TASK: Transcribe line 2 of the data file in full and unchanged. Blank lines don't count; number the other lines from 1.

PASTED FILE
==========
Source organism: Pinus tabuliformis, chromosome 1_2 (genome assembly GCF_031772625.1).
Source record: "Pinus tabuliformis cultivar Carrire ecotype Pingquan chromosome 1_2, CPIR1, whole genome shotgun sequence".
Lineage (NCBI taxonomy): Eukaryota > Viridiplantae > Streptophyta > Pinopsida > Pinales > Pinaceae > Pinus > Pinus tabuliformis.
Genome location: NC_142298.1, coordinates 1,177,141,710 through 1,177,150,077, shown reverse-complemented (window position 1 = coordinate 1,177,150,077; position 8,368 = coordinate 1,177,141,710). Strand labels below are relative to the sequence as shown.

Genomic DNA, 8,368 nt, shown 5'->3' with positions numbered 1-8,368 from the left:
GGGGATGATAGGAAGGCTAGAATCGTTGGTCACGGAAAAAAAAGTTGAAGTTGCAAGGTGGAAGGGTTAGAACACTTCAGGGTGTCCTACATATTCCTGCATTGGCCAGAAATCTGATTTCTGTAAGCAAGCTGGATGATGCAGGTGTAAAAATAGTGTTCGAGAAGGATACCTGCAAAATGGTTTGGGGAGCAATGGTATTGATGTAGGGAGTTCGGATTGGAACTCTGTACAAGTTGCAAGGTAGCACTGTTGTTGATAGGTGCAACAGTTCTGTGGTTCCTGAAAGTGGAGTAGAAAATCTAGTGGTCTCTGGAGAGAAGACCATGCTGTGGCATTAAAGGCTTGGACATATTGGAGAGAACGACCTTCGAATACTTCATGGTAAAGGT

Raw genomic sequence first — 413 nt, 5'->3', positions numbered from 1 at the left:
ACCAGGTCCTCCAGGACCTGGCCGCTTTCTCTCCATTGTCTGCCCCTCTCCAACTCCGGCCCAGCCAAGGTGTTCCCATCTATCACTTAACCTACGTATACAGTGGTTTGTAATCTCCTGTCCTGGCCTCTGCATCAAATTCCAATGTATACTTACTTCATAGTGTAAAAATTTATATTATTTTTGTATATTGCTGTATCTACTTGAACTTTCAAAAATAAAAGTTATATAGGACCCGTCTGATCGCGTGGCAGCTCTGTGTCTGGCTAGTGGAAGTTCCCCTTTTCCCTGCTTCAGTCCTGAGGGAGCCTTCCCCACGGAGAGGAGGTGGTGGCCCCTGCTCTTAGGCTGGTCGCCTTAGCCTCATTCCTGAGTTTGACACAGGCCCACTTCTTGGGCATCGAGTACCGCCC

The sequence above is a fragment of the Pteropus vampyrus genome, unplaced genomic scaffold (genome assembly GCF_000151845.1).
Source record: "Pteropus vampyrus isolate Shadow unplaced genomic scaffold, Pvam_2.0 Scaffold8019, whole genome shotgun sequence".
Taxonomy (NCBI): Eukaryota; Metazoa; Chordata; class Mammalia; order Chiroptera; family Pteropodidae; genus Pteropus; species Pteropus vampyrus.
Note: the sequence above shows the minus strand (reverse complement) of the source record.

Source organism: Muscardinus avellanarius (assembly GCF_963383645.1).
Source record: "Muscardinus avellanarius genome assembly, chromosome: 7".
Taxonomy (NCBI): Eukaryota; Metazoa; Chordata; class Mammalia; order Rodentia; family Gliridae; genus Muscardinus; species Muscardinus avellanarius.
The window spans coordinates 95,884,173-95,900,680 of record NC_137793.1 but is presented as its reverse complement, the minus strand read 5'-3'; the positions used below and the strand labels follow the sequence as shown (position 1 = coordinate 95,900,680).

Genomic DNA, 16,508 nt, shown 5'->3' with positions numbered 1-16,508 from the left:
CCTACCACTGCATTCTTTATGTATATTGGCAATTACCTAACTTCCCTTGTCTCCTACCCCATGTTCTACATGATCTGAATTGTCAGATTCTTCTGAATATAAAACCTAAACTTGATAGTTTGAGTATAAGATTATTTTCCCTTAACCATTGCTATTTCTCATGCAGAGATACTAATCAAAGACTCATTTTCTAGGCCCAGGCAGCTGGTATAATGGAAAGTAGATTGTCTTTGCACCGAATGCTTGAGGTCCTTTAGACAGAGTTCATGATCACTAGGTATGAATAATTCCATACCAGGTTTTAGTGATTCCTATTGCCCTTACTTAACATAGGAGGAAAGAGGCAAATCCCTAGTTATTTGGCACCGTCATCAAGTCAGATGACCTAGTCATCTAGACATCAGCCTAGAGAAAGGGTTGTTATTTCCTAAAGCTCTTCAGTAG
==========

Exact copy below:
Source record: "Pinus tabuliformis cultivar Carrire ecotype Pingquan chromosome 1_2, CPIR1, whole genome shotgun sequence".